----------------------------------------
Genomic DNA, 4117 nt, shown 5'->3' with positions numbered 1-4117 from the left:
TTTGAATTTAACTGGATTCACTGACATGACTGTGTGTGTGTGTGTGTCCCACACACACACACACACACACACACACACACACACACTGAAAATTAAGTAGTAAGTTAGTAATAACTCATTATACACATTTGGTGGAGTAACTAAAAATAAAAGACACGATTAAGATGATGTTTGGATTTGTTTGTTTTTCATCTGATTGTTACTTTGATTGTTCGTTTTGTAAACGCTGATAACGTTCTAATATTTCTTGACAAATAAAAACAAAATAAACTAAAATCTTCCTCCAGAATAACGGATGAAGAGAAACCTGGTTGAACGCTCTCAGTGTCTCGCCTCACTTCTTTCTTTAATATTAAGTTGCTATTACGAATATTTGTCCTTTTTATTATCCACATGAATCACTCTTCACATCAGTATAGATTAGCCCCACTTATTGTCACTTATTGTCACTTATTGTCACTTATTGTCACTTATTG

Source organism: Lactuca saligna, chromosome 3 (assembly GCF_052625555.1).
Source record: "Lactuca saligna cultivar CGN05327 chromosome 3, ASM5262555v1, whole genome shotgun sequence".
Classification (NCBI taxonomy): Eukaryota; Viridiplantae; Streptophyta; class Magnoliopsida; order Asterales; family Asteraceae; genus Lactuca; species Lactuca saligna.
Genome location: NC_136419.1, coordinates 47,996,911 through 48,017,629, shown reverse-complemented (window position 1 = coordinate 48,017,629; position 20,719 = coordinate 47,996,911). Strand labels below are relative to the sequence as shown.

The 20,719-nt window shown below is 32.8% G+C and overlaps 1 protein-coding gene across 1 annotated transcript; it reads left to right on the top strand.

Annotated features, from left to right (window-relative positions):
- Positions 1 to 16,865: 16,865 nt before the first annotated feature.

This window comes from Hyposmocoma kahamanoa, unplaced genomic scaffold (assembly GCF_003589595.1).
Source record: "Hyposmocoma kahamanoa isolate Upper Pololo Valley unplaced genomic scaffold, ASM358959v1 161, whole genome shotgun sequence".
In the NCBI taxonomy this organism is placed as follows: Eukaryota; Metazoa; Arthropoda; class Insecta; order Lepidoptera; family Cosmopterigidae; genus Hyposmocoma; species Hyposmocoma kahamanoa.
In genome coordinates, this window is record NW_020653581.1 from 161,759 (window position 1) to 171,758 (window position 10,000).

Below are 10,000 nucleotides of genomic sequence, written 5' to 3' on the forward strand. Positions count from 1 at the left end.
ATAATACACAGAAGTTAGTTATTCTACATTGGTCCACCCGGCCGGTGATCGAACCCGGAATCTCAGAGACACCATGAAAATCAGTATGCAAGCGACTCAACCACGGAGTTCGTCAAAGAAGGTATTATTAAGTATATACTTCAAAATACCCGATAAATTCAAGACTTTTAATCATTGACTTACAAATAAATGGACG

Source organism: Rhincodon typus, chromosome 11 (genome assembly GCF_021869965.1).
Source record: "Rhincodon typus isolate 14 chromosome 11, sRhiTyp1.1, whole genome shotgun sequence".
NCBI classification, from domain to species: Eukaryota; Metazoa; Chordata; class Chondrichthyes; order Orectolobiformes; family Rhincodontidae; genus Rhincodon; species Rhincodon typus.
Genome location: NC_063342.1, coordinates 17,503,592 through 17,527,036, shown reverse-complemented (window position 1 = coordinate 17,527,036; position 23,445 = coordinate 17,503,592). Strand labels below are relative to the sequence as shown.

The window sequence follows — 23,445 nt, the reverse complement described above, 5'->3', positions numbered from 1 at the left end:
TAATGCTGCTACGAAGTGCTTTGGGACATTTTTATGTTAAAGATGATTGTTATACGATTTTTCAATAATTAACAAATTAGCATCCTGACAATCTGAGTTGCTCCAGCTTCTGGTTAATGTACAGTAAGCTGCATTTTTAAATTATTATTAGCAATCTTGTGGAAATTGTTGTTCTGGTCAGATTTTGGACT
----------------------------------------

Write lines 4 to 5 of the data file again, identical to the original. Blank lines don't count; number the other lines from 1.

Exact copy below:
Source record: "Lactuca saligna cultivar CGN05327 chromosome 3, ASM5262555v1, whole genome shotgun sequence".
Classification (NCBI taxonomy): Eukaryota; Viridiplantae; Streptophyta; class Magnoliopsida; order Asterales; family Asteraceae; genus Lactuca; species Lactuca saligna.